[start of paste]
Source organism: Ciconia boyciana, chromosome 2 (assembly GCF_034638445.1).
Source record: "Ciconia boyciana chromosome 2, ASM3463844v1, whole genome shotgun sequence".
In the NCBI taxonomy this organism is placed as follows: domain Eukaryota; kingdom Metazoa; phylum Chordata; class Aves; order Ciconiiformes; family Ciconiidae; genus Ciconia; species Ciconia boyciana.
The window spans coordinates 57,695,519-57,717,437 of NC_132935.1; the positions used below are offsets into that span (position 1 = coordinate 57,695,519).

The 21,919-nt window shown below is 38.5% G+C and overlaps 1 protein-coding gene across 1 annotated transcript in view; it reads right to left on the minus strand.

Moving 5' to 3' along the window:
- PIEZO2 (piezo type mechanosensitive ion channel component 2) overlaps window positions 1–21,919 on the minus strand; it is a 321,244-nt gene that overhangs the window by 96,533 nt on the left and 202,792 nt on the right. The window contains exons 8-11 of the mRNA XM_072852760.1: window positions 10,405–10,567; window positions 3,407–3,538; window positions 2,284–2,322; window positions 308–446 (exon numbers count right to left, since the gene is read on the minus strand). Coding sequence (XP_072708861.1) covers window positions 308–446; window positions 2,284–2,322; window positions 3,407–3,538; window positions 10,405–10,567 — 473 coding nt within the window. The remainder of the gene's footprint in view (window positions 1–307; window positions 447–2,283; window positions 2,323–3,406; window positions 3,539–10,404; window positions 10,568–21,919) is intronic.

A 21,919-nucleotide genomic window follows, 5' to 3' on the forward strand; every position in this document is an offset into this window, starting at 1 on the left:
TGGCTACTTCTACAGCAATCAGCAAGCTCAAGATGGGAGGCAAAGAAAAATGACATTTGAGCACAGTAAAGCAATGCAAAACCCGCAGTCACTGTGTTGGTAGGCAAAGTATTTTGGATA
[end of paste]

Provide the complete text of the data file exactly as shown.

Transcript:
Source organism: Ciconia boyciana, chromosome 2 (assembly GCF_034638445.1).
Source record: "Ciconia boyciana chromosome 2, ASM3463844v1, whole genome shotgun sequence".
In the NCBI taxonomy this organism is placed as follows: domain Eukaryota; kingdom Metazoa; phylum Chordata; class Aves; order Ciconiiformes; family Ciconiidae; genus Ciconia; species Ciconia boyciana.
The window spans coordinates 57,695,519-57,717,437 of NC_132935.1; the positions used below are offsets into that span (position 1 = coordinate 57,695,519).

The 21,919-nt window shown below is 38.5% G+C and overlaps 1 protein-coding gene across 1 annotated transcript in view; it reads right to left on the minus strand.

Moving 5' to 3' along the window:
- PIEZO2 (piezo type mechanosensitive ion channel component 2) overlaps window positions 1–21,919 on the minus strand; it is a 321,244-nt gene that overhangs the window by 96,533 nt on the left and 202,792 nt on the right. The window contains exons 8-11 of the mRNA XM_072852760.1: window positions 10,405–10,567; window positions 3,407–3,538; window positions 2,284–2,322; window positions 308–446 (exon numbers count right to left, since the gene is read on the minus strand). Coding sequence (XP_072708861.1) covers window positions 308–446; window positions 2,284–2,322; window positions 3,407–3,538; window positions 10,405–10,567 — 473 coding nt within the window. The remainder of the gene's footprint in view (window positions 1–307; window positions 447–2,283; window positions 2,323–3,406; window positions 3,539–10,404; window positions 10,568–21,919) is intronic.

A 21,919-nucleotide genomic window follows, 5' to 3' on the forward strand; every position in this document is an offset into this window, starting at 1 on the left:
TGGCTACTTCTACAGCAATCAGCAAGCTCAAGATGGGAGGCAAAGAAAAATGACATTTGAGCACAGTAAAGCAATGCAAAACCCGCAGTCACTGTGTTGGTAGGCAAAGTATTTTGGATA